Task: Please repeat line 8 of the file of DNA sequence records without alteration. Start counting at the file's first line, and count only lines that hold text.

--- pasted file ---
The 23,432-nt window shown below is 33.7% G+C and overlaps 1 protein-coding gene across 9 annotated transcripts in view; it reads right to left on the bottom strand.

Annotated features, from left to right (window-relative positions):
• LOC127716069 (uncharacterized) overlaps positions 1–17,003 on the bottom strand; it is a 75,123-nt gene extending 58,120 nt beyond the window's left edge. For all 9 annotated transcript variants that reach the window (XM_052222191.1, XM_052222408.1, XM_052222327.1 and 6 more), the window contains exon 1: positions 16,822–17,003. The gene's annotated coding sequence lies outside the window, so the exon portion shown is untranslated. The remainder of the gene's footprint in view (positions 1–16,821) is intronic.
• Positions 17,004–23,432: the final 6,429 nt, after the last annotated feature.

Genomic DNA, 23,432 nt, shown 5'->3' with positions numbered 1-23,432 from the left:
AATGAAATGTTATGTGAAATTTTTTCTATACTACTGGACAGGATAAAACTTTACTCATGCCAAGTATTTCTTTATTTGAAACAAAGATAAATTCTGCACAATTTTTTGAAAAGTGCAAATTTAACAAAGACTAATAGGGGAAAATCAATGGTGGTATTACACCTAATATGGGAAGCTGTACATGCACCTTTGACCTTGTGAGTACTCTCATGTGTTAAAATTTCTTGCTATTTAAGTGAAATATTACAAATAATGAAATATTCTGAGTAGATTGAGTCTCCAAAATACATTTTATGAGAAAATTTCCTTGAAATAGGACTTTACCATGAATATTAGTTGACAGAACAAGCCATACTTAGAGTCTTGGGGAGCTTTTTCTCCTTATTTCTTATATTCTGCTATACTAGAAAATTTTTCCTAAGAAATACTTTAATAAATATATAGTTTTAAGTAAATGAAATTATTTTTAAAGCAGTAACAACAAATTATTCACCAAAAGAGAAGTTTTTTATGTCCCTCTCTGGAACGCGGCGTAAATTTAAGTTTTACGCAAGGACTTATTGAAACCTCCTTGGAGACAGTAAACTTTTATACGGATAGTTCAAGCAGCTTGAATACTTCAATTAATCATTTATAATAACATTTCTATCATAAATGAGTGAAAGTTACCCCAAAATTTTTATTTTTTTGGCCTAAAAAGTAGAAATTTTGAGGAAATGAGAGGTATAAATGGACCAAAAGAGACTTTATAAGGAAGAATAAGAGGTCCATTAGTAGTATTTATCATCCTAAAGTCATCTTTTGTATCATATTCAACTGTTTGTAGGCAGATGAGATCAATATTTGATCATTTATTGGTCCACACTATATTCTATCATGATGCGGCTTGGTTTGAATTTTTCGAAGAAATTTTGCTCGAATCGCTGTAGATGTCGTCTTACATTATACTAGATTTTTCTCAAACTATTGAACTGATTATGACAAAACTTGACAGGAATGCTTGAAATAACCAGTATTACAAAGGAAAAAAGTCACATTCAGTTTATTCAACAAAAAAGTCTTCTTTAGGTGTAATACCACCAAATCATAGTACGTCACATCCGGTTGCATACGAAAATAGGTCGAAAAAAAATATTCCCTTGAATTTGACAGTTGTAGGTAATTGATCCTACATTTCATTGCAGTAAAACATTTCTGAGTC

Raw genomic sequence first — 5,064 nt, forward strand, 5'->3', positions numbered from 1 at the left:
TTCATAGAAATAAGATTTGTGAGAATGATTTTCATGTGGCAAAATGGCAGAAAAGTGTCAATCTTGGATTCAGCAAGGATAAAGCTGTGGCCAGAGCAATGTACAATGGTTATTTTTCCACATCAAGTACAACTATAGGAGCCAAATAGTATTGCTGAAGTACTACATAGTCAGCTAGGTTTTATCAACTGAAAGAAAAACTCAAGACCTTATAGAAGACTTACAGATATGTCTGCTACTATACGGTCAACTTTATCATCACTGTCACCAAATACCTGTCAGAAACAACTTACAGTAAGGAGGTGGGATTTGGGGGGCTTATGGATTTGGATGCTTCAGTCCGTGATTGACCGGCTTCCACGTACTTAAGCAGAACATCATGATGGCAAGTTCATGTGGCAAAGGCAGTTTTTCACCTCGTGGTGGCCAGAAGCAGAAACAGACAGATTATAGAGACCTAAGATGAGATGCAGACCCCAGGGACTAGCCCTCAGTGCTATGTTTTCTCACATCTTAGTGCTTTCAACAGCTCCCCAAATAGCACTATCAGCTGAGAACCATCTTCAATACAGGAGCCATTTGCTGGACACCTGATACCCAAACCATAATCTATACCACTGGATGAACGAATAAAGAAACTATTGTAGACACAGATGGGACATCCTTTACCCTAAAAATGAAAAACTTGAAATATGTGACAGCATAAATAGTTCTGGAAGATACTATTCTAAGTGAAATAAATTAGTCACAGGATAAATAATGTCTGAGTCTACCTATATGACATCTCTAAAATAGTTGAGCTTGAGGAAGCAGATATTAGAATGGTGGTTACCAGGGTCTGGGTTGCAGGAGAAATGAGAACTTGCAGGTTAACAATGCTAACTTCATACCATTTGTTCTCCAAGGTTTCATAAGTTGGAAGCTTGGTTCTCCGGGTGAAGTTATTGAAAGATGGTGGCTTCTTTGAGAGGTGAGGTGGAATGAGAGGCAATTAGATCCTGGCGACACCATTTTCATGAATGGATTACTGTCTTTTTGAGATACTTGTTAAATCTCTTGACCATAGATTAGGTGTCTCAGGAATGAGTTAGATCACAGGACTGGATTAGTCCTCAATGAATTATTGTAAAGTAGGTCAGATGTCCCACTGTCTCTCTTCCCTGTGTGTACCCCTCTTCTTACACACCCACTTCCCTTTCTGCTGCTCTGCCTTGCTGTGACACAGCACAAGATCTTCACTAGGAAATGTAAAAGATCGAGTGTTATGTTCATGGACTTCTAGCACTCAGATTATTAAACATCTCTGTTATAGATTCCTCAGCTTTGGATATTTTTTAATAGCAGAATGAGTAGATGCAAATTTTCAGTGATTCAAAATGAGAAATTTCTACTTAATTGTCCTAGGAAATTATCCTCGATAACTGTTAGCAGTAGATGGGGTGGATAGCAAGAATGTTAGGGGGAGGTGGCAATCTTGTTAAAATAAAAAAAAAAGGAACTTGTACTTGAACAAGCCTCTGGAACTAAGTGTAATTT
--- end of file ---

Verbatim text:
TTCATAGAAATAAGATTTGTGAGAATGATTTTCATGTGGCAAAATGGCAGAAAAGTGTCAATCTTGGATTCAGCAAGGATAAAGCTGTGGCCAGAGCAATGTACAATGGTTATTTTTCCACATCAAGTACAACTATAGGAGCCAAATAGTATTGCTGAAGTACTACATAGTCAGCTAGGTTTTATCAACTGAAAGAAAAACTCAAGACCTTATAGAAGACTTACAGATATGTCTGCTACTATACGGTCAACTTTATCATCACTGTCACCAAATACCTGTCAGAAACAACTTACAGTAAGGAGGTGGGATTTGGGGGGCTTATGGATTTGGATGCTTCAGTCCGTGATTGACCGGCTTCCACGTACTTAAGCAGAACATCATGATGGCAAGTTCATGTGGCAAAGGCAGTTTTTCACCTCGTGGTGGCCAGAAGCAGAAACAGACAGATTATAGAGACCTAAGATGAGATGCAGACCCCAGGGACTAGCCCTCAGTGCTATGTTTTCTCACATCTTAGTGCTTTCAACAGCTCCCCAAATAGCACTATCAGCTGAGAACCATCTTCAATACAGGAGCCATTTGCTGGACACCTGATACCCAAACCATAATCTATACCACTGGATGAACGAATAAAGAAACTATTGTAGACACAGATGGGACATCCTTTACCCTAAAAATGAAAAACTTGAAATATGTGACAGCATAAATAGTTCTGGAAGATACTATTCTAAGTGAAATAAATTAGTCACAGGATAAATAATGTCTGAGTCTACCTATATGACATCTCTAAAATAGTTGAGCTTGAGGAAGCAGATATTAGAATGGTGGTTACCAGGGTCTGGGTTGCAGGAGAAATGAGAACTTGCAGGTTAACAATGCTAACTTCATACCATTTGTTCTCCAAGGTTTCATAAGTTGGAAGCTTGGTTCTCCGGGTGAAGTTATTGAAAGATGGTGGCTTCTTTGAGAGGTGAGGTGGAATGAGAGGCAATTAGATCCTGGCGACACCATTTTCATGAATGGATTACTGTCTTTTTGAGATACTTGTTAAATCTCTTGACCATAGATTAGGTGTCTCAGGAATGAGTTAGATCACAGGACTGGATTAGTCCTCAATGAATTATTGTAAAGTAGGTCAGATGTCCCACTGTCTCTCTTCCCTGTGTGTACCCCTCTTCTTACACACCCACTTCCCTTTCTGCTGCTCTGCCTTGCTGTGACACAGCACAAGATCTTCACTAGGAAATGTAAAAGATCGAGTGTTATGTTCATGGACTTCTAGCACTCAGATTATTAAACATCTCTGTTATAGATTCCTCAGCTTTGGATATTTTTTAATAGCAGAATGAGTAGATGCAAATTTTCAGTGATTCAAAATGAGAAATTTCTACTTAATTGTCCTAGGAAATTATCCTCGATAACTGTTAGCAGTAGATGGGGTGGATAGCAAGAATGTTAGGGGGAGGTGGCAATCTTGTTAAAATAAAAAAAAAAGGAACTTGTACTTGAACAAGCCTCTGGAACTAAGTGTAATTT